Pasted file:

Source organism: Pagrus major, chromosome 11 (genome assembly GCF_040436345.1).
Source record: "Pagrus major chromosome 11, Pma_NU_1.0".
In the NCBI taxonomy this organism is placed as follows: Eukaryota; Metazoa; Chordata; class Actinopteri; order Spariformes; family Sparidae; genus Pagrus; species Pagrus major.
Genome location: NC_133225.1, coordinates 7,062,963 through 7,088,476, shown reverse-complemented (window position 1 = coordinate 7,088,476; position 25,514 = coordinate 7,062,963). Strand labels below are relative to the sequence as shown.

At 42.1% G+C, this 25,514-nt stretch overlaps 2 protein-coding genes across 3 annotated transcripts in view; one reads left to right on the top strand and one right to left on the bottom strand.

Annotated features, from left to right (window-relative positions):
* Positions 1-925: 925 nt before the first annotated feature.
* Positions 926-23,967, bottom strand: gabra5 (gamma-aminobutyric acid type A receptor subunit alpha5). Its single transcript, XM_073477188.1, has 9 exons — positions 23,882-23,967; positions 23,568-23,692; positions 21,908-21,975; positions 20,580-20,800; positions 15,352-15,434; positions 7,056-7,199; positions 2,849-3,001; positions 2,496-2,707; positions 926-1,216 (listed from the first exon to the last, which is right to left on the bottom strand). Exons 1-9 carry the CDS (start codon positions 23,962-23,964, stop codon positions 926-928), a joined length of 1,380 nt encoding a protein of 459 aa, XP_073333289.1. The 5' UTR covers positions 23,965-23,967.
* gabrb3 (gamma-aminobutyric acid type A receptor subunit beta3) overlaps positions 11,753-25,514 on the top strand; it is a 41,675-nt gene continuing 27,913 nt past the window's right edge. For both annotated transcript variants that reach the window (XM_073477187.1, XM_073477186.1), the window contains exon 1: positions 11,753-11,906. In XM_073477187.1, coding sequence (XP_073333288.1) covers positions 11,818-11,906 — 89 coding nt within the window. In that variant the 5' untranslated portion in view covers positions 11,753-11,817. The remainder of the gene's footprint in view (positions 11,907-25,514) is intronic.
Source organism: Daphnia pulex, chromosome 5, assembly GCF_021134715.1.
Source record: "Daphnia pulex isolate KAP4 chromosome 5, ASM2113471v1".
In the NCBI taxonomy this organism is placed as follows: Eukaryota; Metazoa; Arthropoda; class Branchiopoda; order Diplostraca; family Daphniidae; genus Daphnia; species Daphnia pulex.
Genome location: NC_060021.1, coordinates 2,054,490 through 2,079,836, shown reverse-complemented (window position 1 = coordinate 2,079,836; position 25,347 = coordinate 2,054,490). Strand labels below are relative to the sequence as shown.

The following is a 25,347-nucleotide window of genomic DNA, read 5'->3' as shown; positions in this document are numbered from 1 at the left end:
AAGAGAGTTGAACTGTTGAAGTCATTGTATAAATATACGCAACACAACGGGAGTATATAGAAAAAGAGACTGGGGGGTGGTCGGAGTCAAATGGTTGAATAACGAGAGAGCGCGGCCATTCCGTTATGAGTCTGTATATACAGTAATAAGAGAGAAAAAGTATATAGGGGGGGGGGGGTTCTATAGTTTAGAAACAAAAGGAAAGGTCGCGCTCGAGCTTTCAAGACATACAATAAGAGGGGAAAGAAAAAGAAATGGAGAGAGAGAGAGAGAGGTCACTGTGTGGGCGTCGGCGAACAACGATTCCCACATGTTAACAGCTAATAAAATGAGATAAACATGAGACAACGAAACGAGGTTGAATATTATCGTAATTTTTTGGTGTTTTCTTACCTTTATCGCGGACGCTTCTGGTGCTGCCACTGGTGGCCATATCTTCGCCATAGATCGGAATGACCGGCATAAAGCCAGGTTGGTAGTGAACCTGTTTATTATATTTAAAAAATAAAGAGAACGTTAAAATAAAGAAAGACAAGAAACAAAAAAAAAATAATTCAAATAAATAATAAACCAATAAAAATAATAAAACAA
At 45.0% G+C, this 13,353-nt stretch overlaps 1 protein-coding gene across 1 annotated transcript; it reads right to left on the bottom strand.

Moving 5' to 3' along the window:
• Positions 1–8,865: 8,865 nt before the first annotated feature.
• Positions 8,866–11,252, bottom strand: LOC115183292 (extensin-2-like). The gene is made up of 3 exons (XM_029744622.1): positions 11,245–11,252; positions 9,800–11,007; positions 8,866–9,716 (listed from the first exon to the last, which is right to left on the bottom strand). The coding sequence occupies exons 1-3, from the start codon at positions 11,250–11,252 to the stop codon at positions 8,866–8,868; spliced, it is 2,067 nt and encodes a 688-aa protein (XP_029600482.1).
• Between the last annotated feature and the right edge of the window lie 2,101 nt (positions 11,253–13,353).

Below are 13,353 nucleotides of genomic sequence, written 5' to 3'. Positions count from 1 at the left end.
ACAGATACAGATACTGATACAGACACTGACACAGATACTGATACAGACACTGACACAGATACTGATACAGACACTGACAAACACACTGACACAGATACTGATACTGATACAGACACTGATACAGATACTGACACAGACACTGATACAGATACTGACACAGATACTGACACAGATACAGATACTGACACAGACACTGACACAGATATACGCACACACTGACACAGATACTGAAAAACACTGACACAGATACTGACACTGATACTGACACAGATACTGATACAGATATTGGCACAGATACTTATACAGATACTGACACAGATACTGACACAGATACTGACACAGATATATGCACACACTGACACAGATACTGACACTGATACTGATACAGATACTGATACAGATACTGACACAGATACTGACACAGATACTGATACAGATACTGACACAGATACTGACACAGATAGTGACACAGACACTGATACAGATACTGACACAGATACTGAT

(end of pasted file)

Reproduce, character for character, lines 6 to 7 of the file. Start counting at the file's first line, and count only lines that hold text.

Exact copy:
Annotated features, from left to right (window-relative positions):
* Positions 1-925: 925 nt before the first annotated feature.